After a day in Ronda, we arrived to the city and center of Andalusia of Antequera by nightfall. We thought we would just be spending the night there, but instead, upon discovery of the nearby nature reserve of Torcal de Antequera, we ended up hiking the next day.
Millions of years ago the sea carved out these rock formations, and millions of years later snow, wind, and rain continued to carve the same formations into what we see today, called a karst topography. These rock formations are considered to be some of the most impressive rock formations in Europe, and remind us of formations similar to Canyonlands National Park: Needles in Utah. Unlike parks in the U.S., this park is free and even includes a restaurant, a small visitor center, bathrooms, and overnight parking. Because the trails around the park are short (2.5 and 4.5 km), it is popular with families.
It seems that on weekends the 3.7 km road to the park is closed due to heavy traffic. Visitors must park at the bottom parking lot and walk up the hill or take the bus for €3. €3 to travel 3.7 km? No thanks.
Not far from the visitor center is the Mirador Las Ventanillas:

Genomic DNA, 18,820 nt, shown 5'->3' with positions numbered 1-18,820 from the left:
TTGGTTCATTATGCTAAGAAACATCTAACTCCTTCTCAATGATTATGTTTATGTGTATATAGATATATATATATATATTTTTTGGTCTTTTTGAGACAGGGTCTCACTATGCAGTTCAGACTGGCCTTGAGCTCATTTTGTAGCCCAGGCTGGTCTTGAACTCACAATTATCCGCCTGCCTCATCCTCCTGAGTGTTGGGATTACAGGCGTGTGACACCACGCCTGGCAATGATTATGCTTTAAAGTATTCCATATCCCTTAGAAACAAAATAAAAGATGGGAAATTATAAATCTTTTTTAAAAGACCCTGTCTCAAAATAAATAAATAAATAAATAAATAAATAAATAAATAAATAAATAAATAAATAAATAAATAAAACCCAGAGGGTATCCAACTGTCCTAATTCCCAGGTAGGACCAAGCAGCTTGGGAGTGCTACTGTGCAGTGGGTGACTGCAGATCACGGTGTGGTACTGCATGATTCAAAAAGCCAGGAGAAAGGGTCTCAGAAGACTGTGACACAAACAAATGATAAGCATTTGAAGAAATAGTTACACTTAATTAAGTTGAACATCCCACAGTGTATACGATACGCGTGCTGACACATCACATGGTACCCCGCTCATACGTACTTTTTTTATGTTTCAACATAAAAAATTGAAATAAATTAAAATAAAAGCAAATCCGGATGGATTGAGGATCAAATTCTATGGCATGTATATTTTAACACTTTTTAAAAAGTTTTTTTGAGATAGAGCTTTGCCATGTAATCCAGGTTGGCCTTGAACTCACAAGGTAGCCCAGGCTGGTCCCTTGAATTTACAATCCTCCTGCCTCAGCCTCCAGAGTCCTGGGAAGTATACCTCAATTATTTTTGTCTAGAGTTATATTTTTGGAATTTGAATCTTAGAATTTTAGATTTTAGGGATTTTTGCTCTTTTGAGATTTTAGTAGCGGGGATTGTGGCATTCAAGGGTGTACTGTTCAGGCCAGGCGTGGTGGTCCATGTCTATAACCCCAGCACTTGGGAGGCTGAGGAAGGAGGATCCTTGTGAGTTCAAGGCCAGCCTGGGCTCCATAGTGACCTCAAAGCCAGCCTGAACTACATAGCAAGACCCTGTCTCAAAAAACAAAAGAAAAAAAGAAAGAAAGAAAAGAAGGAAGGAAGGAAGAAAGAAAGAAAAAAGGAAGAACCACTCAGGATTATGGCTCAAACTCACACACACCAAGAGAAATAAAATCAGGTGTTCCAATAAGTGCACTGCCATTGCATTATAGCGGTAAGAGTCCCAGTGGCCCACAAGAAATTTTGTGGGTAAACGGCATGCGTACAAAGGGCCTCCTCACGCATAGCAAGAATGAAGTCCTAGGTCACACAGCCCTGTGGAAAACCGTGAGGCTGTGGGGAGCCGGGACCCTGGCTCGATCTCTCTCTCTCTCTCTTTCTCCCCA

Spectacular scenery from the 4.5 km trail (Ruta Amarilla):
Once the road opened to traffic, we even brought our motorhome up to the park.
The iconic rock formation of the whole park, Monumento Natural el Tornillo, can be found along a short trail not far from the visitor center. Although it resembles a stack of flat rocks, this is actually a single rock that has been carved out by Mother Nature over millions of years!
In addition to this wonderful rock park, the entire surroundings of the area are beautiful. Packs of cyclists and motorcyclists hug the roads, making me yearn for my road bike back home. From certain hilltops, Malaga and the Mediterranean peek out from a distance, and up close miles and miles of olive trees zip by in all directions. Spain is the world’s largest producer of olive oil after all, and the entire region surrounding Torcal de Antequera proudly shows it.